June 22, 2003

Roadmap Implementation Watch Was this

Roadmap Implementation Watch

Was this Hamas leader a "ticking bomb"? Was there an attempt to apprehend him or was he shot immediately as Palestinian witnesses claim? How do these actions square with this reported deal? Will there be more such actions forthcoming (perhaps likely given a seemingly expansive definintion of ticking bombs)?

Is there somewhat of a schism developing within Hamas between (relatively speaking) pragmatists and maximalists? Is a ceasefire deal still possible?

Meanwhile, will Condi arrive in the region shortly to help push through this bridging proposal? And will she be able to announce this deal on behalf of Dubya?

We all know what might scuttle that. A suicide bombing with a significant number of civilian fatalities. Hamas would say it was only retaliating for the latest killing of one of their leaders. The Israelis would say that he was a ticking bomb and, regardless, was culpable for the blood of scores of Israelis. Further, they would argue, our targetted attacks (especially one like this one that didn't cause collateral damage) are totally unlike their indiscriminate killing of civilians.

But the end effect would be the same except that, rather than Powell (or Mitchell, or Zinni, or Burns or Ross) it would be Condi who would head back home empty handed. Let's hope against hope that there is a minimum of violence this week so as to keep this nascent roadmap implementation project alive. If an IDF withdrawal from Bethlehem and Gaza takes place, and Dahlan and Mazen have their act together enough to really control the area, then the long march towards rebuilding a modicum of Oslo-era like confidence between the parties would take a good nudge forward.

Make no mistake--the hatred, mistrust and disdain between the parties has rarely been this high. But majorities in both Israel and the Occupied Territories still want this process to succeed. And the U.S. is the only party with the power, institutional background born of decades of peacemaking efforts, and "honest broker" status to get a deal done. So far, Bush is playing his foray into Middle East peacemaking well. He, appropriately, headed out personally to Aqaba to inaugurate the process. But rather than cheapen the Presidential coin (as Clinton did during the near all-nighters at places like Sheperdstown and Camp David) he is instead holding it in reserve for moments of real crisis (believe it or not, no events since Aqaba have reached that threshold).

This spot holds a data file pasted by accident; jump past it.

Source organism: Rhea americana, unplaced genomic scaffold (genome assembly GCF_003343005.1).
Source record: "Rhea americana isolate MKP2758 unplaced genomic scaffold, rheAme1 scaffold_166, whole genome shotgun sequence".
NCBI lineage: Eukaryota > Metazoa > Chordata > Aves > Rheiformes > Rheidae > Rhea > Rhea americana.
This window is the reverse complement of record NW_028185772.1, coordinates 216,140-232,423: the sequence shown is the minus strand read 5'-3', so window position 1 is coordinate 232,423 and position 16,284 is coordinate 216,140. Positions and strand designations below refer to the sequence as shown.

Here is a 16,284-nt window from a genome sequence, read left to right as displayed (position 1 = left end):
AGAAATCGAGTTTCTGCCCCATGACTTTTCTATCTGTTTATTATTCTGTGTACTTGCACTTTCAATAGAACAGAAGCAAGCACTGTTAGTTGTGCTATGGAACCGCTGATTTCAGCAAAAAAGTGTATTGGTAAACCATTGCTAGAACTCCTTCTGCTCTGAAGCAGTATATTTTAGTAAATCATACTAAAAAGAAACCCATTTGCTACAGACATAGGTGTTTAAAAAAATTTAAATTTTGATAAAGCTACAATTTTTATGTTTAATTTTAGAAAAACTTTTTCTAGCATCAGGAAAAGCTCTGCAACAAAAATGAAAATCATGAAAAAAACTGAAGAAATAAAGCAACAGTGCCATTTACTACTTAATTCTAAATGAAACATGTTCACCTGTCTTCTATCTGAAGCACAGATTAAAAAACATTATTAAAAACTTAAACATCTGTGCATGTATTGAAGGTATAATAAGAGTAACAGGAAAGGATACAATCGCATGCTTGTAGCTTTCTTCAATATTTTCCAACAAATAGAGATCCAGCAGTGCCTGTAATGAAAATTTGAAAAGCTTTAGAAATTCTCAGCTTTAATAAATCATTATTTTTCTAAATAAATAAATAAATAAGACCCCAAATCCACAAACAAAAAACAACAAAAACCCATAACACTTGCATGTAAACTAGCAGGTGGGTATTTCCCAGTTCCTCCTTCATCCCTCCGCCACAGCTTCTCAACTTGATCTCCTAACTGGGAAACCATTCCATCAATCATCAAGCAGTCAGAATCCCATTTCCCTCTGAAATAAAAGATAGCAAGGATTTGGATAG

At the same time, however, he is sending out very heavy-hitters (Colin and Condi, the heaviest really, aside from the Veep and possibly Rummy) to keep the process moving. Note too that, rather than have a special envoy rotating through the region, the closest thing to such an envoy ( John Wolf) appears more or less ensconced in the region keeping a laser-like focus on the parties roadmap compliance and likely backing up U.S. Ambassador Dan Kurtzer who, after all, has other aspects of the bilateral relationship to deal with. The special envoys who come through (Colin and Condi) are known to both parties to be either (in the case of Condi) a direct channel to the President and as close to the Oval Office as one can be or (in the case of Colin) a man of global reputation who enjoys immense standing in his own country too and cannot be bullshited to easily.

All this to say, Bush has played this smart so far. But the process is fraught with perils daily and far from assured of success--even if this mini-deal on Gaza/Bethlehem comes off. Best to remain cautiously optimistic but keep expectations low. After all, it's nice to be surprised once in a while.

UPDATE: A NYRB piece about the "security fence."

Posted by Gregory at June 22, 2003 09:50 AM
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